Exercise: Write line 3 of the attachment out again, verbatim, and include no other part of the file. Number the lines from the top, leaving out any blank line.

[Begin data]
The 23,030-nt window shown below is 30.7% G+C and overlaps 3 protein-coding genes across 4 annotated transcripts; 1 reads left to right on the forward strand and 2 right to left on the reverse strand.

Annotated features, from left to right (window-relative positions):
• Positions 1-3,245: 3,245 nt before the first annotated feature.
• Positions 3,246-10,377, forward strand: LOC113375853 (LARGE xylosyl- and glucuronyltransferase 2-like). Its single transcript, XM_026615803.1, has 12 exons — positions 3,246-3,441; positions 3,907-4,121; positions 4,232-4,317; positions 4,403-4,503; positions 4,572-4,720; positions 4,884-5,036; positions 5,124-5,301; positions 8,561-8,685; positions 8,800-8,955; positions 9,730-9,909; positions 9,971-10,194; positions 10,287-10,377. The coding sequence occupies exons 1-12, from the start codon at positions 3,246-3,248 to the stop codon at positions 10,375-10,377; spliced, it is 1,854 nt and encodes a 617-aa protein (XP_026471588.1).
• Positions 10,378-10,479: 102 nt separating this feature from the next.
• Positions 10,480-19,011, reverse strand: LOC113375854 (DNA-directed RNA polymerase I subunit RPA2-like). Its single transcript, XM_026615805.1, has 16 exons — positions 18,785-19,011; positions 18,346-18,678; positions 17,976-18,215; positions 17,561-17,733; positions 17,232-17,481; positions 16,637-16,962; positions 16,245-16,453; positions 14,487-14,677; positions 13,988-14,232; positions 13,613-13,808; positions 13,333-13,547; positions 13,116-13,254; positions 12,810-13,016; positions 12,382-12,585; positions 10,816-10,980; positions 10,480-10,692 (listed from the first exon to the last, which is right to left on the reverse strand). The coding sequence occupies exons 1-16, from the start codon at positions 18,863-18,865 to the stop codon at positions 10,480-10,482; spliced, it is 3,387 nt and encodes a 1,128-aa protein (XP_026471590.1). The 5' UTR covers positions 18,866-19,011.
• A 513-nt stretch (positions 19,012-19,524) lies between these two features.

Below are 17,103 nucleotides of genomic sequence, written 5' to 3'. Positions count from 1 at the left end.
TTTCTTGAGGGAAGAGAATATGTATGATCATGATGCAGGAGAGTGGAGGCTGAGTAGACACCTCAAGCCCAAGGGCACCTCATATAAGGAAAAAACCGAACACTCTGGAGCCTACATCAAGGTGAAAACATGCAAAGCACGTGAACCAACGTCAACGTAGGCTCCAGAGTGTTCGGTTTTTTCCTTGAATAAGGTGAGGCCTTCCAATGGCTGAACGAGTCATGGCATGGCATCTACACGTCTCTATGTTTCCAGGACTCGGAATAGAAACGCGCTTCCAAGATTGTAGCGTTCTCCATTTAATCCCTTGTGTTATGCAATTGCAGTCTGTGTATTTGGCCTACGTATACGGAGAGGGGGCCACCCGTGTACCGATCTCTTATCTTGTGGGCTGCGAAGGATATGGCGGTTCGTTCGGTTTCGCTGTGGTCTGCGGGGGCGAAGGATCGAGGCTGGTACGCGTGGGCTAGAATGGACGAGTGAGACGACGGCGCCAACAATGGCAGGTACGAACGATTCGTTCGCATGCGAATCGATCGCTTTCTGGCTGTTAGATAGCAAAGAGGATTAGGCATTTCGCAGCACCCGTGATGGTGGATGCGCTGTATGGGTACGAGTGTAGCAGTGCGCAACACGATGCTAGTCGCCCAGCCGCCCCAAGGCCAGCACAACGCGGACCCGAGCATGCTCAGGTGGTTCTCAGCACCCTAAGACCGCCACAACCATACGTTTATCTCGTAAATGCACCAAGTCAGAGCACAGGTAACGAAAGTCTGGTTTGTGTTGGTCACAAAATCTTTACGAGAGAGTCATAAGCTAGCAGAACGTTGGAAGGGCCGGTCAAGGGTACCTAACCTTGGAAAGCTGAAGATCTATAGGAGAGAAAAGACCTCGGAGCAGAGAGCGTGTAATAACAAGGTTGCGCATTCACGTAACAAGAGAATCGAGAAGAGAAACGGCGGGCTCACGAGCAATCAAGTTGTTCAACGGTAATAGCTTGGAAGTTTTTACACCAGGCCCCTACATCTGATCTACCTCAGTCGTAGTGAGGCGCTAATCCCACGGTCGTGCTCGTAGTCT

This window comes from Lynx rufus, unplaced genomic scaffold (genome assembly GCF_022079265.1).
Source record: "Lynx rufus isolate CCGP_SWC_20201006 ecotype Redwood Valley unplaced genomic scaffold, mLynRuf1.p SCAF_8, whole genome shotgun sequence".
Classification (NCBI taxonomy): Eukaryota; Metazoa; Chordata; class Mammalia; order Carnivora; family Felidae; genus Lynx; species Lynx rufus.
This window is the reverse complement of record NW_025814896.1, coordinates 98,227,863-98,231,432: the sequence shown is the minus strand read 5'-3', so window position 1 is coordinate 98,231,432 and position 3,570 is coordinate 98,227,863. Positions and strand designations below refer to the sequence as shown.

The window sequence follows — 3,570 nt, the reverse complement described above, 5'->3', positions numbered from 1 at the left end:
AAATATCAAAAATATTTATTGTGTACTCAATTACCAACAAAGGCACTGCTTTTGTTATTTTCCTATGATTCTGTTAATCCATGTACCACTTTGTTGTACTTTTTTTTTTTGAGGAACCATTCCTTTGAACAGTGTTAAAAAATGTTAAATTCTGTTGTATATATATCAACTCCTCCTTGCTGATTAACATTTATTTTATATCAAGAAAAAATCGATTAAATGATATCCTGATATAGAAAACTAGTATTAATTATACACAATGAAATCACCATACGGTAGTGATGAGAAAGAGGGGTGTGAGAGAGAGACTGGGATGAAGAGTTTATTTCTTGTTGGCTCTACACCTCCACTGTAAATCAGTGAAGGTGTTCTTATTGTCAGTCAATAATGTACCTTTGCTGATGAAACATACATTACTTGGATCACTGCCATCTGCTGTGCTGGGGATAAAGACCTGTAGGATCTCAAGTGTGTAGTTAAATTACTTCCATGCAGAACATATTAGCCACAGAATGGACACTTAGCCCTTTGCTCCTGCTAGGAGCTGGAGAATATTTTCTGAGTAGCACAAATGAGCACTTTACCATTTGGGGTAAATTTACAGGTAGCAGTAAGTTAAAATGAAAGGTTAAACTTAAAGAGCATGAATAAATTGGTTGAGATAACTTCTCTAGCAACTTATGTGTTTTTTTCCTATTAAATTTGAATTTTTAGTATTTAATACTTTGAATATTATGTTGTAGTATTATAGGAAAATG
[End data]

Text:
• Positions 1-3,245: 3,245 nt before the first annotated feature.